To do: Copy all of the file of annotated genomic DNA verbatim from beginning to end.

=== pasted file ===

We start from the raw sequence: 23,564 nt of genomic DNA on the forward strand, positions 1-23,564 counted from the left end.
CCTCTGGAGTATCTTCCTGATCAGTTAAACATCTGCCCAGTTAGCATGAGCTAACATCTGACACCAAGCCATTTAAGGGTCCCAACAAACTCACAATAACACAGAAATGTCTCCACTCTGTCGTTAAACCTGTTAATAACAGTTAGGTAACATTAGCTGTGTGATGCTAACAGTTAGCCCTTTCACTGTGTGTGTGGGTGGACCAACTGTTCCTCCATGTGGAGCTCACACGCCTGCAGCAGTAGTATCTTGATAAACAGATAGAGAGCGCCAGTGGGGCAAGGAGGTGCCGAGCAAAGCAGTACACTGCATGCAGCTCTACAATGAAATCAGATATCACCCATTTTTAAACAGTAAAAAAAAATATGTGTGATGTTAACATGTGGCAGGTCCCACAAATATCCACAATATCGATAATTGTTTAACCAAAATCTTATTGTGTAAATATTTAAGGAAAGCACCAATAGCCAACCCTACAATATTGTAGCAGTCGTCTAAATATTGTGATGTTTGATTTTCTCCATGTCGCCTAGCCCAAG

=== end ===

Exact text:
We start from the raw sequence: 23,564 nt of genomic DNA on the forward strand, positions 1-23,564 counted from the left end.
CCTCTGGAGTATCTTCCTGATCAGTTAAACATCTGCCCAGTTAGCATGAGCTAACATCTGACACCAAGCCATTTAAGGGTCCCAACAAACTCACAATAACACAGAAATGTCTCCACTCTGTCGTTAAACCTGTTAATAACAGTTAGGTAACATTAGCTGTGTGATGCTAACAGTTAGCCCTTTCACTGTGTGTGTGGGTGGACCAACTGTTCCTCCATGTGGAGCTCACACGCCTGCAGCAGTAGTATCTTGATAAACAGATAGAGAGCGCCAGTGGGGCAAGGAGGTGCCGAGCAAAGCAGTACACTGCATGCAGCTCTACAATGAAATCAGATATCACCCATTTTTAAACAGTAAAAAAAAATATGTGTGATGTTAACATGTGGCAGGTCCCACAAATATCCACAATATCGATAATTGTTTAACCAAAATCTTATTGTGTAAATATTTAAGGAAAGCACCAATAGCCAACCCTACAATATTGTAGCAGTCGTCTAAATATTGTGATGTTTGATTTTCTCCATGTCGCCTAGCCCAAG